Pakistan, India ties susceptible to mood swings: Daily

Islamabad, March 1 (IANS) Pakistan and India must work to reduce human misery, said a leading Pakistani daily which observed that the ties between the two countries are “susceptible to the mood swings of both establishments”.

An editorial “Fishermen’s plight” in the Dawn on Tuesday said India, Pakistan relationship is “notoriously unpredictable and susceptible to the mood swings of both establishments”.

“In this world of high politics and deft diplomacy, the plight of fishermen of one state caught in the other country’s waters is particularly miserable, and hardly figures on officialdom’s list of priorities,” it said.

Twenty Indian fishermen were arrested over the weekend by the Maritime Security Agency for fishing in Pakistani waters.

Their vessels have also been seized. On February 20, 88 Indians had similarly been detained.

The Fishermen’s Cooperative Society said that 150 Indian fishermen are currently in Pakistani jails, while 50 Pakistanis are incarcerated in India.

The daily said: “While other issues that aggravate the Indo-Pakistan relationship may be more difficult to resolve, the problem of fishermen straying into the other country’s waters can be addressed if both states display a spirit of humanity and compassion.”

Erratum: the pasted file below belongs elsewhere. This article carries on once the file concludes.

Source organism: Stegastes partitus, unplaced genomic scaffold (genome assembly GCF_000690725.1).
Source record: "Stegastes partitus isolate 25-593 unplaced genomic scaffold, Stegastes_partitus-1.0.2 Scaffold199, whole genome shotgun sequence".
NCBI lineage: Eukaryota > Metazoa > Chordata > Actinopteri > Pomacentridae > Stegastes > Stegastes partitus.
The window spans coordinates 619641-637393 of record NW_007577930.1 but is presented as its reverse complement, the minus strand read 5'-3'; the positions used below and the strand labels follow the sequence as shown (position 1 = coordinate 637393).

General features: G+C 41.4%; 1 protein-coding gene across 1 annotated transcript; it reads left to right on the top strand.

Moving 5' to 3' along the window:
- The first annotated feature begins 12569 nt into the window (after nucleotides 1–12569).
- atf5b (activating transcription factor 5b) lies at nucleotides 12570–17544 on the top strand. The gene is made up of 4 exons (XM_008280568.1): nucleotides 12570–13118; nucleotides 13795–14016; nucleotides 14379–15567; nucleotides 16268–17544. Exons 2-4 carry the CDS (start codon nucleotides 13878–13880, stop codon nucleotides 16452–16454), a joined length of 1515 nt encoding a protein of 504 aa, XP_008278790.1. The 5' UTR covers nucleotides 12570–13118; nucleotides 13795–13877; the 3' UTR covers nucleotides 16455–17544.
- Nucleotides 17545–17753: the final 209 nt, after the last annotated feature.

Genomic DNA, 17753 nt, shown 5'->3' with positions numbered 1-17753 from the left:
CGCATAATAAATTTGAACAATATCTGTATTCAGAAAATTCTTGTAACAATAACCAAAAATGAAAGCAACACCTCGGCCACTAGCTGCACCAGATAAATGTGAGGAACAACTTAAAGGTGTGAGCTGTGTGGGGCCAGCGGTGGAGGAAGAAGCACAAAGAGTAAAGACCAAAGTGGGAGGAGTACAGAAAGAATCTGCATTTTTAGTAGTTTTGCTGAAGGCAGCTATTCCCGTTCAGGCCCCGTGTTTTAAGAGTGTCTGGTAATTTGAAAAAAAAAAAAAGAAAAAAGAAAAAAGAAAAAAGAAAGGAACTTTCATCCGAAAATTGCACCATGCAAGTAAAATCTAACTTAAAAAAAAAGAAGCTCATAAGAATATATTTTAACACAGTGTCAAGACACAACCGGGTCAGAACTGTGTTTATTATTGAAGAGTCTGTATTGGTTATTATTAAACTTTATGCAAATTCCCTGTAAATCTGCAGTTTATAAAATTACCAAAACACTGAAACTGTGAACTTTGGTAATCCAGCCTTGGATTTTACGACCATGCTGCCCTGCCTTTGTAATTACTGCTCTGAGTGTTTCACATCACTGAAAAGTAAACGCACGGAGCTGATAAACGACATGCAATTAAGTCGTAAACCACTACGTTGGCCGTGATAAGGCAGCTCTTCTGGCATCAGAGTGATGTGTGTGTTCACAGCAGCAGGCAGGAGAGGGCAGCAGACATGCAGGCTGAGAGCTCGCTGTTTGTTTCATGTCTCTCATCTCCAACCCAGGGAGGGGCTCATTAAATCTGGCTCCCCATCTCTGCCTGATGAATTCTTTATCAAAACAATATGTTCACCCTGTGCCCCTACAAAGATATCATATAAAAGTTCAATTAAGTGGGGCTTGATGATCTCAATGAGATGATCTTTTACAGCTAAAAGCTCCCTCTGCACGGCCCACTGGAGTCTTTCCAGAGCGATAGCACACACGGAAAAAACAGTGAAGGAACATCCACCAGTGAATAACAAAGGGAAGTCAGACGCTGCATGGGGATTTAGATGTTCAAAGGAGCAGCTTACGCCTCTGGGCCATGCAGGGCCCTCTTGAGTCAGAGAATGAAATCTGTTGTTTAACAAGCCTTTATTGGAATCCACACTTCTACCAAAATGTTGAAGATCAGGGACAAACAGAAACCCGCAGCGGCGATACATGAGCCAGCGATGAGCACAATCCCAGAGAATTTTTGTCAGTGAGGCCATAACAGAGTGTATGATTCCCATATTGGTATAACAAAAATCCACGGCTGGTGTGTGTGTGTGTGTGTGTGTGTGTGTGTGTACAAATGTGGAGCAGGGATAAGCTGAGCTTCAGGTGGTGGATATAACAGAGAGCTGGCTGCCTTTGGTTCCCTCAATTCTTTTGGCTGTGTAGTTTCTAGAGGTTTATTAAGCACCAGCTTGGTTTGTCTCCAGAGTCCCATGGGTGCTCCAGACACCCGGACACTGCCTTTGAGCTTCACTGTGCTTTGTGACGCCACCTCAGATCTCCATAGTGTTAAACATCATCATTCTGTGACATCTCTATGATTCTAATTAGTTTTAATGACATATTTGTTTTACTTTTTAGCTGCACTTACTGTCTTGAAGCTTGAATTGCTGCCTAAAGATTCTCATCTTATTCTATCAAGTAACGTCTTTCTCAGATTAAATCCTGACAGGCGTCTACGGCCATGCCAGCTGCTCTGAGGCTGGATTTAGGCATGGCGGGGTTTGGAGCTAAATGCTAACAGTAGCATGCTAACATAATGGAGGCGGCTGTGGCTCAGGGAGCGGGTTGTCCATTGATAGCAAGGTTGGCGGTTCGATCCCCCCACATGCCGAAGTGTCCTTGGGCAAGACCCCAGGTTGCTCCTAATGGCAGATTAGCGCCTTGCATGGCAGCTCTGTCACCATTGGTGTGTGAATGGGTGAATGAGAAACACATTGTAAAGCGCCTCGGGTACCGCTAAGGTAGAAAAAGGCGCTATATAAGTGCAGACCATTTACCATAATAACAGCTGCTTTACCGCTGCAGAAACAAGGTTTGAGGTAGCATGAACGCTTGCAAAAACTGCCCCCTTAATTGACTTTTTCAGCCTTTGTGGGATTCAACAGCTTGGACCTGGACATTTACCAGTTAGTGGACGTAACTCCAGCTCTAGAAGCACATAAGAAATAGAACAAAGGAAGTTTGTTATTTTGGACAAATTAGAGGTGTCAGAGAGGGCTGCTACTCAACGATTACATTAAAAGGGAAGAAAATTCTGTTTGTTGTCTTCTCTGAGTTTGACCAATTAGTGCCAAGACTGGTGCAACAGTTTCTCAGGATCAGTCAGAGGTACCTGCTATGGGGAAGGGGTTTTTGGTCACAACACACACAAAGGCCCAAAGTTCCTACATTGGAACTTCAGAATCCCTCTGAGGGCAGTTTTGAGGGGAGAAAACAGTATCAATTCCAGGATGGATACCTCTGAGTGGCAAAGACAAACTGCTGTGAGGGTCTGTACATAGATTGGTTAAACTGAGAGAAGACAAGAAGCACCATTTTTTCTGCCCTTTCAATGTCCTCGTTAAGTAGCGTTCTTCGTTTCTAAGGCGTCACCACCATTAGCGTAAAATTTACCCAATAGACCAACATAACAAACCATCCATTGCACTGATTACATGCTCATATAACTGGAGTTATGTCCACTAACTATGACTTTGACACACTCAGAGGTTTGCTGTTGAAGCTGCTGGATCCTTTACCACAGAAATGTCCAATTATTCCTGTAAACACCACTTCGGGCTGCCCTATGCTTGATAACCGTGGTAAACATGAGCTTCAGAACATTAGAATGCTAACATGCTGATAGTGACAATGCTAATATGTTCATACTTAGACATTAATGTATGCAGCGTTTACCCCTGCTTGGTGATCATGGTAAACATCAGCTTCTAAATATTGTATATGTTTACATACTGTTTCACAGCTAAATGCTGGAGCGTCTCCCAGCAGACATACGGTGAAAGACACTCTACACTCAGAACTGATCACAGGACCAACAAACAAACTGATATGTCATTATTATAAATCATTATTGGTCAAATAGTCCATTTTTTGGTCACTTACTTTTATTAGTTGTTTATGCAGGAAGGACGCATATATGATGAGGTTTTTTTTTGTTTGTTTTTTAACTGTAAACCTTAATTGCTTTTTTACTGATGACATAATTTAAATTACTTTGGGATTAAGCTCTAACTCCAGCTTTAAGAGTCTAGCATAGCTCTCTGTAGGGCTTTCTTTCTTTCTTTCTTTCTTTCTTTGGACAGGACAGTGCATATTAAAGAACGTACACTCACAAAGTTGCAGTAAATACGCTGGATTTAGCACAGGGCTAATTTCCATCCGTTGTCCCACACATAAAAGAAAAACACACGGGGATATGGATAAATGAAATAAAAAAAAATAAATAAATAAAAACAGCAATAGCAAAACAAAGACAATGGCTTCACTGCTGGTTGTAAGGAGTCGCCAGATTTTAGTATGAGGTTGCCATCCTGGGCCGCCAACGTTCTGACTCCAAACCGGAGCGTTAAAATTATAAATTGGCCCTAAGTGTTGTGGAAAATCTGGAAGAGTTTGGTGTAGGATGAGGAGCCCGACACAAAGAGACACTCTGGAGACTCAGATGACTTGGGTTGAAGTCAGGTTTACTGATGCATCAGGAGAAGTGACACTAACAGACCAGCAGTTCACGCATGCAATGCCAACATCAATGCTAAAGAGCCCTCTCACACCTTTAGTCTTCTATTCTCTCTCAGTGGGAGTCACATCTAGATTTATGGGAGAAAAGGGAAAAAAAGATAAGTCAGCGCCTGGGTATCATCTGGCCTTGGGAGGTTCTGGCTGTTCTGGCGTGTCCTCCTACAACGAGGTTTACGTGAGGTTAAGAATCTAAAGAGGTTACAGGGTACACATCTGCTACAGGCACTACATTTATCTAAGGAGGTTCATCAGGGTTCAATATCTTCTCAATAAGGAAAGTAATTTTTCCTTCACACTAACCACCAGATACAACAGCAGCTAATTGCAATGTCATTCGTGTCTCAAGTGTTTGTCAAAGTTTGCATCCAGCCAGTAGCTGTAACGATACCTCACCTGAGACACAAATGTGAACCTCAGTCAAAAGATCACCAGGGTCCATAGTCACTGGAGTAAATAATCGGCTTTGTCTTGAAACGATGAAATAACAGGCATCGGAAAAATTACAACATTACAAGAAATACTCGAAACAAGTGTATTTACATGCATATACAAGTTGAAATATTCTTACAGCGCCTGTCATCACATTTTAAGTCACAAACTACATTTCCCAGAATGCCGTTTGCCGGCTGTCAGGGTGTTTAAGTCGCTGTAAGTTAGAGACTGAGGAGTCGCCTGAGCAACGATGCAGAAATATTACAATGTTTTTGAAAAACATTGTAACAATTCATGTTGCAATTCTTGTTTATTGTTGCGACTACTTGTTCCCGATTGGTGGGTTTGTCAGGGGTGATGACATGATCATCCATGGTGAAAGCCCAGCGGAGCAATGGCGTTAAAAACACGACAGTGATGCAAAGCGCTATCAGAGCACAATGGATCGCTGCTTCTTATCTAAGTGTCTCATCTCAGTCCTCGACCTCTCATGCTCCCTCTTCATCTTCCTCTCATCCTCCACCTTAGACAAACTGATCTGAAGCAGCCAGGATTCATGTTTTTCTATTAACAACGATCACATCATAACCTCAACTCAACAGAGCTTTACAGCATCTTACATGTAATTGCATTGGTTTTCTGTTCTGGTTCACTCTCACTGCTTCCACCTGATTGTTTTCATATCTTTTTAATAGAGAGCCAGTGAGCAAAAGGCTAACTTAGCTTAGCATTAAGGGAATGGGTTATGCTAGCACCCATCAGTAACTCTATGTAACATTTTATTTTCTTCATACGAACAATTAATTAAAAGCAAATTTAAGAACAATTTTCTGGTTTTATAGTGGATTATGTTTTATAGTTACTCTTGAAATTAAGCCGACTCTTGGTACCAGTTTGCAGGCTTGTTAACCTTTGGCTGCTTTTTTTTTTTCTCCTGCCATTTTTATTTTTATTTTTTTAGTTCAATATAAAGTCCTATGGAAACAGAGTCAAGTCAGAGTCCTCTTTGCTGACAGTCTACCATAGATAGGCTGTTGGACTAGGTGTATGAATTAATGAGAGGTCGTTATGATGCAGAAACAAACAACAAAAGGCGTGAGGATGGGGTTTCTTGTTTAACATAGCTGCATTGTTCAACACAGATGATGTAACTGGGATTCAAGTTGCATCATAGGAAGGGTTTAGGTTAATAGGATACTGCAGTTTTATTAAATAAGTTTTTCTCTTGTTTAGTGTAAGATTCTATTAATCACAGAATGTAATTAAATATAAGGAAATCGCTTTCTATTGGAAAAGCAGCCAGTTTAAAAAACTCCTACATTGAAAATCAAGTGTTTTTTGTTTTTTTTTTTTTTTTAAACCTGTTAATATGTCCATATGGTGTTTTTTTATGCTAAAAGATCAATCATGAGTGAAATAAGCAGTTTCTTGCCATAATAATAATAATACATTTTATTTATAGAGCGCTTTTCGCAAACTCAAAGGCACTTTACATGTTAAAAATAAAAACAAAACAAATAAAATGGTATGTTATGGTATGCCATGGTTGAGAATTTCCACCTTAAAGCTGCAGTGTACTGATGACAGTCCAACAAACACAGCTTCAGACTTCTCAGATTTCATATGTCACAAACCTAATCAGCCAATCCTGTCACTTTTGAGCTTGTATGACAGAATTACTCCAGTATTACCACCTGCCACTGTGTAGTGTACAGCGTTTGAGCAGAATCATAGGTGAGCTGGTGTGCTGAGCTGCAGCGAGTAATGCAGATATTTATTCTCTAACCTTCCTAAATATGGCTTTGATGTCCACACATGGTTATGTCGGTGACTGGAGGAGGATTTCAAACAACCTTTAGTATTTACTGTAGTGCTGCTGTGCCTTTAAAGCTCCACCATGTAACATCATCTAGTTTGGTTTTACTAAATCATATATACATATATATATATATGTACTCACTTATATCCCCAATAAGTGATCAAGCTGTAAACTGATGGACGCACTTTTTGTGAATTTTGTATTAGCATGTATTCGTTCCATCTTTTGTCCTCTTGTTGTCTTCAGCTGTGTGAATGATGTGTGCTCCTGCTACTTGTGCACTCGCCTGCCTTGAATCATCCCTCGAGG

“The maritime frontiers are obviously not clearly marked, and it is easy to stray into foreign waters. If fishermen from one country do inadvertently cross over into the other’s territorial waters, they should simply be warned and allowed to head back, instead of being rounded up and dumped in jail,” it added.

The editorial called for “a bilateral protocol to immediately deal with such situations whenever they arise. Instead, whenever required, the fishermen are released by the respective administrations as a sign of ‘goodwill’.”

It said that the fishermen usually belong to very humble backgrounds, and often their boats – which are also confiscated – are hardly seaworthy by the time they are released.

“As there is currently some progress on the bilateral front, the issue of fishermen should also be added to the agenda for discussion.

“Islamabad and New Delhi must both work to reduce human misery and the crossing of maritime frontiers by fishermen should be treated as a mistake, not a crime, and handled accordingly.”

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